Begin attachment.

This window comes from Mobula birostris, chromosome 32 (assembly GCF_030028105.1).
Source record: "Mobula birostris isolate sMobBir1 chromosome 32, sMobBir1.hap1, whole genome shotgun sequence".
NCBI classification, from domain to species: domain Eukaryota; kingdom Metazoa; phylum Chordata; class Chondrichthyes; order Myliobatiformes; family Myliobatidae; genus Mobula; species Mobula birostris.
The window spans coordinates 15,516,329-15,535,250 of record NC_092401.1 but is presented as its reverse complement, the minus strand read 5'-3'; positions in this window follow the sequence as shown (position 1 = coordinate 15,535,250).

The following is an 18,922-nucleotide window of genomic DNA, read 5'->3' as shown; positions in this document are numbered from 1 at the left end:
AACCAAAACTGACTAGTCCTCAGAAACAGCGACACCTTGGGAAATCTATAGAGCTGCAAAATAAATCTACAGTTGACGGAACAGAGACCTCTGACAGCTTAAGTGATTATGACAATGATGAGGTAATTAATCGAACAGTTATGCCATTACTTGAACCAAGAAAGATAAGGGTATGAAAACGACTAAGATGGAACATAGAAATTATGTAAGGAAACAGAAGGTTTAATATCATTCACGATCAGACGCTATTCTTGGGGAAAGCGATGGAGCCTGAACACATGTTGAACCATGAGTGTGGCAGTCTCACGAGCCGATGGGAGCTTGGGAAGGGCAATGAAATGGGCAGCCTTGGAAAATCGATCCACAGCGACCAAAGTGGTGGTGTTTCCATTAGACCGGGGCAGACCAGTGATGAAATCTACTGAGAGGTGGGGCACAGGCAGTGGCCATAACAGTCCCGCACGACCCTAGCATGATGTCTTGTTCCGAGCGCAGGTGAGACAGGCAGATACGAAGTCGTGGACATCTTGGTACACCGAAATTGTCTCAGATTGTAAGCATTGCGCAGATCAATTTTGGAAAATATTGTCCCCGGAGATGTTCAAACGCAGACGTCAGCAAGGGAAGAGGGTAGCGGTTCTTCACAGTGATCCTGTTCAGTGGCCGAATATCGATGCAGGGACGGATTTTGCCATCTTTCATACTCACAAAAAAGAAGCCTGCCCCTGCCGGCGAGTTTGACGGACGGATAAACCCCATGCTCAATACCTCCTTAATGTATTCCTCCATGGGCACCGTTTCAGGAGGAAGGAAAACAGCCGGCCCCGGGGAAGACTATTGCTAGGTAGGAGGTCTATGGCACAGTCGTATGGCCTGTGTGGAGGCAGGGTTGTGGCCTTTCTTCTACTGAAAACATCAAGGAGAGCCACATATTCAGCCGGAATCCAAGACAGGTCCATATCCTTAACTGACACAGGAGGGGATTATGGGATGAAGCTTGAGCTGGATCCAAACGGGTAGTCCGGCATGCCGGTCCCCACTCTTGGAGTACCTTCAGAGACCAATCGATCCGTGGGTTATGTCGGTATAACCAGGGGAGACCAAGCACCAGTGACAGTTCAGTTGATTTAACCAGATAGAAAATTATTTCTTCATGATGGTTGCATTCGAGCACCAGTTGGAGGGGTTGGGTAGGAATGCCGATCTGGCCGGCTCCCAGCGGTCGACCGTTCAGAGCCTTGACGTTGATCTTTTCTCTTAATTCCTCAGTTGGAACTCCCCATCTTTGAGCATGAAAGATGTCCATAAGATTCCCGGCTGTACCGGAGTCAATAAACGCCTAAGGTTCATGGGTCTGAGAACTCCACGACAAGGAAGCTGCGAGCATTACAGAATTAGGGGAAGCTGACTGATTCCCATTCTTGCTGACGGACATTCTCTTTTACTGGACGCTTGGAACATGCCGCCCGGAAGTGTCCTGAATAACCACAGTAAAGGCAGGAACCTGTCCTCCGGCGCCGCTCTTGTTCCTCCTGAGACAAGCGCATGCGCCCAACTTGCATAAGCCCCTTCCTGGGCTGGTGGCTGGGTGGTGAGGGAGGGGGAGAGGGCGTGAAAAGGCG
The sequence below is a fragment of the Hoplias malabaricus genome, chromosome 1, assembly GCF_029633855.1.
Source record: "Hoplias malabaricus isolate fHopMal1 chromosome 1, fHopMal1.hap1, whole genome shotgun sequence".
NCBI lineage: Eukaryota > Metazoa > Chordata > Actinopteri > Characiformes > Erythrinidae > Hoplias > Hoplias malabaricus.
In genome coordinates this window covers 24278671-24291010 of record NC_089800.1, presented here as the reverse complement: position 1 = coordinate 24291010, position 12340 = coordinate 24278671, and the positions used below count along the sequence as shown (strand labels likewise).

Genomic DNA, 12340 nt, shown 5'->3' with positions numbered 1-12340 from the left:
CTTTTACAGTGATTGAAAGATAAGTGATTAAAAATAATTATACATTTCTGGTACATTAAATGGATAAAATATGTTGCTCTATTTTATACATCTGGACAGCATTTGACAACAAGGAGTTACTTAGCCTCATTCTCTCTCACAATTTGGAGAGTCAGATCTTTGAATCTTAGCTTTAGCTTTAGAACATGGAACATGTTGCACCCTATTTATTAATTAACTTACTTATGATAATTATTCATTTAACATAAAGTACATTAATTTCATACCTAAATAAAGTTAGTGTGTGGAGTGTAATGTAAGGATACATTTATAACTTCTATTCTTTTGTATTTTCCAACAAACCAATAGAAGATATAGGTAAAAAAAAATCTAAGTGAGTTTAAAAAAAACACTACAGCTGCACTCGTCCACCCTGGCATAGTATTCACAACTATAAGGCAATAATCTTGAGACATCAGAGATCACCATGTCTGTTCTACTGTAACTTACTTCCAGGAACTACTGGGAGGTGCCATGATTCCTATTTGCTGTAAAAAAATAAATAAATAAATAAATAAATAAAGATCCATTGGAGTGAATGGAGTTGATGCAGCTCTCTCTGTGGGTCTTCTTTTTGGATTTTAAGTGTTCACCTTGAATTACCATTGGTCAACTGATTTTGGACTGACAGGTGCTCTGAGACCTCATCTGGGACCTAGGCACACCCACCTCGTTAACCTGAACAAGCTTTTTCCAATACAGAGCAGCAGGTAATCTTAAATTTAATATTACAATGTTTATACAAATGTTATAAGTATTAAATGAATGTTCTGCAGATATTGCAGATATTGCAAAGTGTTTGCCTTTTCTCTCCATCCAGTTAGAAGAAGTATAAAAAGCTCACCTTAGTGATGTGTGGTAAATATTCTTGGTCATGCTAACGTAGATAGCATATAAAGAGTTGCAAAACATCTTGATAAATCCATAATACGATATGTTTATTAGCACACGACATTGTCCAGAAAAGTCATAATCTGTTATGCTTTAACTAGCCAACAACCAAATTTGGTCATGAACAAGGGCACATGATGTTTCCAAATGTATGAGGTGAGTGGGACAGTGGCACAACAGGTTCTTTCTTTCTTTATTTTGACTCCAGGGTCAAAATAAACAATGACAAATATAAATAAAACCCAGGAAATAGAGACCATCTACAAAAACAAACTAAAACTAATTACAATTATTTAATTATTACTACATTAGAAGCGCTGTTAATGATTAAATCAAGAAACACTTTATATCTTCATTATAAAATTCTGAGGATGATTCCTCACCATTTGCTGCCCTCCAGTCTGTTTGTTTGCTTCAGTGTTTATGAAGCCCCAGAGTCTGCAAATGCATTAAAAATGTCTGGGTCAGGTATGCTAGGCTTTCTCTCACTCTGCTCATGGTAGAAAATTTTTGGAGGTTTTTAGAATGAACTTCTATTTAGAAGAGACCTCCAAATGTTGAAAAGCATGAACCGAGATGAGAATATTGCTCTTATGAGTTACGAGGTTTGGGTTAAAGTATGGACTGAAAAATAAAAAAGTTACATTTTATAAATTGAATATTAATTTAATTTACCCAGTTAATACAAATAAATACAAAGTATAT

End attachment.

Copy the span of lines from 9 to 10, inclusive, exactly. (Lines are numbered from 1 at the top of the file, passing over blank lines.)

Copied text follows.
NCBI lineage: Eukaryota > Metazoa > Chordata > Actinopteri > Characiformes > Erythrinidae > Hoplias > Hoplias malabaricus.
In genome coordinates this window covers 24278671-24291010 of record NC_089800.1, presented here as the reverse complement: position 1 = coordinate 24291010, position 12340 = coordinate 24278671, and the positions used below count along the sequence as shown (strand labels likewise).